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Meredith Printz, executive director of the Missoula Community Foundation, said her organization is teaming up with the Montana Women's Foundation to launch the Missoula Women's Giving Circle on Thursday evening at Stockman Bank.

A new women-led charitable giving initiative in Missoula will hold a kickoff party on the scenic sixth floor of the new Stockman Bank building downtown on Thursday evening.

The Missoula Community Foundation and the Women’s Foundation of Montana, both nonprofits, are teaming up and inviting women of all ages and economic backgrounds to join a new philanthropic group called the Missoula Women’s Giving Circle. A hot new national philanthropic trend, giving circles consist of a group of individuals who collectively pool their resources to support organizations of mutual interest.

“The premise is when women and girls thrive, communities prosper,” said Meredith Printz, the executive director of the Missoula Community Foundation. “Women do a whole lot of giving; they’re very generous. So we decided to team up with the Women’s Foundation of Montana. They’re based in Missoula and they do financial education for women, so it makes sense.”

The giving circle hopes to attract at least 100 women in the first year who will leverage “modest” individual donations as small as $100 each to eventually award $10,000 to an organization focused on improving the lives of women and/or children.

“The goal is to develop a common vision and have a greater impact than we have alone,” Printz explained. “Giving circles are a growing trend in philanthropy nationally, and they’ve given over a billion dollars.”

Printz said women who sign up will co-create the project, but there is already a general outline. A steering committee will conduct the initial vetting of organizations that could be funded.

“This year it’s going to be an organization that benefits women and families and children,” Printz said. “All organizations that fit that criteria can apply. We’ll narrow it down to three organizations, and we’ll have a meeting in November. Each one will give a five-minute presentation, and everyone that is a member will have a vote. We’ll have three choice organizations and the organization that gets the most votes gets the most grant funding. We’re hoping to give away $10,000 this year.”

Anyone curious can learn about the project at the official launch party from 5 p.m. to 7 p.m. June 14 on the sixth floor of Stockman Bank at the corner of Orange and Broadway. To RSVP, contact Nikki Robb at nikki@missoulacommunityfoundation.org or call 406-926-2846.

Printz said she encourages as many people as possible to attend.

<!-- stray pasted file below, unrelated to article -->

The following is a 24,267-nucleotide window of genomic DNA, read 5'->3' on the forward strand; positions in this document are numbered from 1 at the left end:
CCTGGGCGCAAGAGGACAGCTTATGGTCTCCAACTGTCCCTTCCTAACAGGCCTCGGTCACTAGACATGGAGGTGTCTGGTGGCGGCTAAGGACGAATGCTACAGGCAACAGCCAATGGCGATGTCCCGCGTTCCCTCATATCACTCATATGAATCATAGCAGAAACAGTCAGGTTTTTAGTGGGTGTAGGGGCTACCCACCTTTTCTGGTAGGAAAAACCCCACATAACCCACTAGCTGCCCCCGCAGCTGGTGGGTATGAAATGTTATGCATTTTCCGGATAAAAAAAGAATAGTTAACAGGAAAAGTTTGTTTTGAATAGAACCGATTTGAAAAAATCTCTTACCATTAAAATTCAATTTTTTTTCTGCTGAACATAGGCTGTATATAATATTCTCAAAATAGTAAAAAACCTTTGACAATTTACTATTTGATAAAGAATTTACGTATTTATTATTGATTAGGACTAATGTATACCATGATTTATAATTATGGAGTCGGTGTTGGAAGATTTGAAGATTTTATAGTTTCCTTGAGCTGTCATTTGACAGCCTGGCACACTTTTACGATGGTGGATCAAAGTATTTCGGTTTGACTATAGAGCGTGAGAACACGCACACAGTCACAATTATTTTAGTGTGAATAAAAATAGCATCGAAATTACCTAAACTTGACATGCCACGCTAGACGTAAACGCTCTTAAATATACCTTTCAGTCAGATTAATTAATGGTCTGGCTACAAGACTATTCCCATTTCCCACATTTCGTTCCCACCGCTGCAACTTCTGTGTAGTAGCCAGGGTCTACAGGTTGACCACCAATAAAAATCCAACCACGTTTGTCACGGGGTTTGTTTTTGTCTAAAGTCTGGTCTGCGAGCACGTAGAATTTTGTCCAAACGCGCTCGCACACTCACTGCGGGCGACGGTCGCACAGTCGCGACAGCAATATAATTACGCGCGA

“There’s room for everyone,” she said. “Men are welcome to be a part of the giving circle or sponsor a woman, but women will be participating in choosing the nonprofits. We want to give women a voice in terms of grantees. But if this goes really well and there’s a great demand, we can start a men’s giving circle.”

The aim of the Women’s Giving Circle is to engage women of diverse backgrounds and varying wealth levels to build community and grow philanthropy.

Giving circles have been described as “a way to democratize philanthropy because they provide an avenue for people without substantial means to participate in significant giving,” Printz explained.

“The idea is you don’t have to have a lot of resources to make an impact,” she said. “What we’re looking for is in the neighborhood of $100, but that can be paid out over the year or monthly or quarterly. Any way that works for folks.”

Ali Solomon, a consultant for the Missoula Community Foundation, said 60 women have already RSVP’d to the event.

Bethanie Walder, a former member of the Missoula Community Foundation board, said she was researching fundraising tools for another nonprofit when she came across the giving circle idea.

"For a very small amount you can have a large impact, and that's really empowering," she said. "And we really need to think about how it not only benefits the entity receiving the funds, but also it benefits those who give by giving them a say in what the future looks like."

Cindy Waltz, the president of the Missoula Community Foundation board, said she's excited because the giving circle will allow women to collectively pool their money to have a larger impact than anyone can have individually.

"It allows any woman who participates on any level to be a philanthropist," she said. "At the Missoula Community Foundation, we work to inspire philanthropy. And I love the idea that you don't have to have tremendous wealth to be a philanthropist. Our goal is to have a continuous impact on local nonprofits throughout the year, more than we can do alone."

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